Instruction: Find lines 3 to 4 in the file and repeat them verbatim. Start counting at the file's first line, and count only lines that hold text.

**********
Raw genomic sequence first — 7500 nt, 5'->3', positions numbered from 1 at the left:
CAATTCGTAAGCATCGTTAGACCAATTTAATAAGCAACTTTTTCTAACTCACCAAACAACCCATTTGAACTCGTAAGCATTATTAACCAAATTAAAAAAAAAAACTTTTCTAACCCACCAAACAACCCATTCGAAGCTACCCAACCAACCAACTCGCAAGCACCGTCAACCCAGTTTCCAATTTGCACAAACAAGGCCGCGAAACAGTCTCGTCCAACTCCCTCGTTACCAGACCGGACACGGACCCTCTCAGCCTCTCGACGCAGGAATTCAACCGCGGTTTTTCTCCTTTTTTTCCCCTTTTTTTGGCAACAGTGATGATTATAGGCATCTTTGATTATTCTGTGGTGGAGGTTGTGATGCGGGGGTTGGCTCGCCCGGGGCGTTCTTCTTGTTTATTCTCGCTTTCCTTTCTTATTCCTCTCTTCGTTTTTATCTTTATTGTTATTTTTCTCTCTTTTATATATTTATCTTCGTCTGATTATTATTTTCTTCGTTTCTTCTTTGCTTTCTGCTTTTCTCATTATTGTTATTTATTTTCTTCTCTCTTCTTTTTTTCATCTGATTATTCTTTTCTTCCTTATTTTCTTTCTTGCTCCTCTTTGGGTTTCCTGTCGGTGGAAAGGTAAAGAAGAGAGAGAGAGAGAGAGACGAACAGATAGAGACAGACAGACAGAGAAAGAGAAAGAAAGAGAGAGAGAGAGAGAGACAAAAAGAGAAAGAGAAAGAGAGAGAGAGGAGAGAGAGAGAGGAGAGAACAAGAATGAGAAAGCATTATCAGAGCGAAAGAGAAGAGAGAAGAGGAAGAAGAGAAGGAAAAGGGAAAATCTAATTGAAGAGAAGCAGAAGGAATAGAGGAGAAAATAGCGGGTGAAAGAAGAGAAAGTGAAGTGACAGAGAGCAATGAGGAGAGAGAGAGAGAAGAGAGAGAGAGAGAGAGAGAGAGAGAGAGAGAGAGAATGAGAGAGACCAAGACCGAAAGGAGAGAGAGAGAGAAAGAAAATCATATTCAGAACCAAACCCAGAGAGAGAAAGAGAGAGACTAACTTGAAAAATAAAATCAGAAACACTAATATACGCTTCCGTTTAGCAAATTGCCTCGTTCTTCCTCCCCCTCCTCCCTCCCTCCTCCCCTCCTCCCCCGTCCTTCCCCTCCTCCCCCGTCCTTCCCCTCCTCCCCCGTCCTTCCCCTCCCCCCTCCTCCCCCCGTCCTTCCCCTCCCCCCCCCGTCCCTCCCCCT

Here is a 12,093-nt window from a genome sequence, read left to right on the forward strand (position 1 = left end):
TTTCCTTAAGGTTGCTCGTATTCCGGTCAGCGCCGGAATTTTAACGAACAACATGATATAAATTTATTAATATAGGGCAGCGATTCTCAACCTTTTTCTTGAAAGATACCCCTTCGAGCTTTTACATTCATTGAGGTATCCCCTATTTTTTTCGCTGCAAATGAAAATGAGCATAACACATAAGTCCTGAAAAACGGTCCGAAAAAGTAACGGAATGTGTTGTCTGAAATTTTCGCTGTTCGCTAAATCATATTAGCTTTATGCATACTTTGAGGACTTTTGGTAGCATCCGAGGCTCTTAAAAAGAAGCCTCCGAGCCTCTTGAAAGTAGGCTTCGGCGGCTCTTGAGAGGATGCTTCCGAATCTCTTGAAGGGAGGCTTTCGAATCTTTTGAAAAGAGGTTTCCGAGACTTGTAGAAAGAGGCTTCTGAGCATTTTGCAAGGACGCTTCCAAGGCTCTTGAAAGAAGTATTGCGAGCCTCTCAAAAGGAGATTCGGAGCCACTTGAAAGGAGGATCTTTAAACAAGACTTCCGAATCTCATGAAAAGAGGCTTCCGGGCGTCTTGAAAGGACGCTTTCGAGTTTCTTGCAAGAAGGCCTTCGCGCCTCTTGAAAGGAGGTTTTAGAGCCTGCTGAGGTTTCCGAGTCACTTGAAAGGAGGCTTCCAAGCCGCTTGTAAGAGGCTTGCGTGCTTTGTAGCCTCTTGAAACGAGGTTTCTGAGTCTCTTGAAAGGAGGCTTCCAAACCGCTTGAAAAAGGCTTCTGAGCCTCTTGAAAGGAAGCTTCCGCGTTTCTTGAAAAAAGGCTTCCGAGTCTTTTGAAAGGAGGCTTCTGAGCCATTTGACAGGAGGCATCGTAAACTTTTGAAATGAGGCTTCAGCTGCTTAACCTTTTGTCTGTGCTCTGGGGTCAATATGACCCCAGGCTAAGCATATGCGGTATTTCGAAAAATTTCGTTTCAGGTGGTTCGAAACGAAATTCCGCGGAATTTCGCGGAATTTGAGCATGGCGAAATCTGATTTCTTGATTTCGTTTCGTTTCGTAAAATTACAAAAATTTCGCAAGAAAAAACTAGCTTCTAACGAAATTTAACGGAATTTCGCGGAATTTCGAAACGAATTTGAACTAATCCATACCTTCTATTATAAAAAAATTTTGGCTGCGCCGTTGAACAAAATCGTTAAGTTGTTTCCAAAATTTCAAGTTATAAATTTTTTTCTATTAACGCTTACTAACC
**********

Here is a 12,093-nt window from a genome sequence, read left to right on the forward strand (position 1 = left end):
TTTCCTTAAGGTTGCTCGTATTCCGGTCAGCGCCGGAATTTTAACGAACAACATGATATAAATTTATTAATATAGGGCAGCGATTCTCAACCTTTTTCTTGAAAGATACCCCTTCGAGCTTTTACATTCATTGAGGTATCCCCTATTTTTTTCGCTGCAAATGAAAATGAGCATAACACATAAGTCCTGAAAAACGGTCCGAAAAAGTAACGGAATGTGTTGTCTGAAATTTTCGCTGTTCGCTAAATCATATTAGCTTTATGCATACTTTGAGGACTTTTGGTAGCATCCGAGGCTCTTAAAAAGAAGCCTCCGAGCCTCTTGAAAGTAGGCTTCGGCGGCTCTTGAGAGGATGCTTCCGAATCTCTTGAAGGGAGGCTTTCGAATCTTTTGAAAAGAGGTTTCCGAGACTTGTAGAAAGAGGCTTCTGAGCATTTTGCAAGGACGCTTCCAAGGCTCTTGAAAGAAGTATTGCGAGCCTCTCAAAAGGAGATTCGGAGCCACTTGAAAGGAGGATCTTTAAACAAGACTTCCGAATCTCATGAAAAGAGGCTTCCGGGCGTCTTGAAAGGACGCTTTCGAGTTTCTTGCAAGAAGGCCTTCGCGCCTCTTGAAAGGAGGTTTTAGAGCCTGCTGAGGTTTCCGAGTCACTTGAAAGGAGGCTTCCAAGCCGCTTGTAAGAGGCTTGCGTGCTTTGTAGCCTCTTGAAACGAGGTTTCTGAGTCTCTTGAAAGGAGGCTTCCAAACCGCTTGAAAAAGGCTTCTGAGCCTCTTGAAAGGAAGCTTCCGCGTTTCTTGAAAAAAGGCTTCCGAGTCTTTTGAAAGGAGGCTTCTGAGCCATTTGACAGGAGGCATCGTAAACTTTTGAAATGAGGCTTCAGCTGCTTAACCTTTTGTCTGTGCTCTGGGGTCAATATGACCCCAGGCTAAGCATATGCGGTATTTCGAAAAATTTCGTTTCAGGTGGTTCGAAACGAAATTCCGCGGAATTTCGCGGAATTTGAGCATGGCGAAATCTGATTTCTTGATTTCGTTTCGTTTCGTAAAATTACAAAAATTTCGCAAGAAAAAACTAGCTTCTAACGAAATTTAACGGAATTTCGCGGAATTTCGAAACGAATTTGAACTAATCCATACCTTCTATTATAAAAAAATTTTGGCTGCGCCGTTGAACAAAATCGTTAAGTTGTTTCCAAAATTTCAAGTTATAAATTTTTTTCTATTAACGCTTACTAACC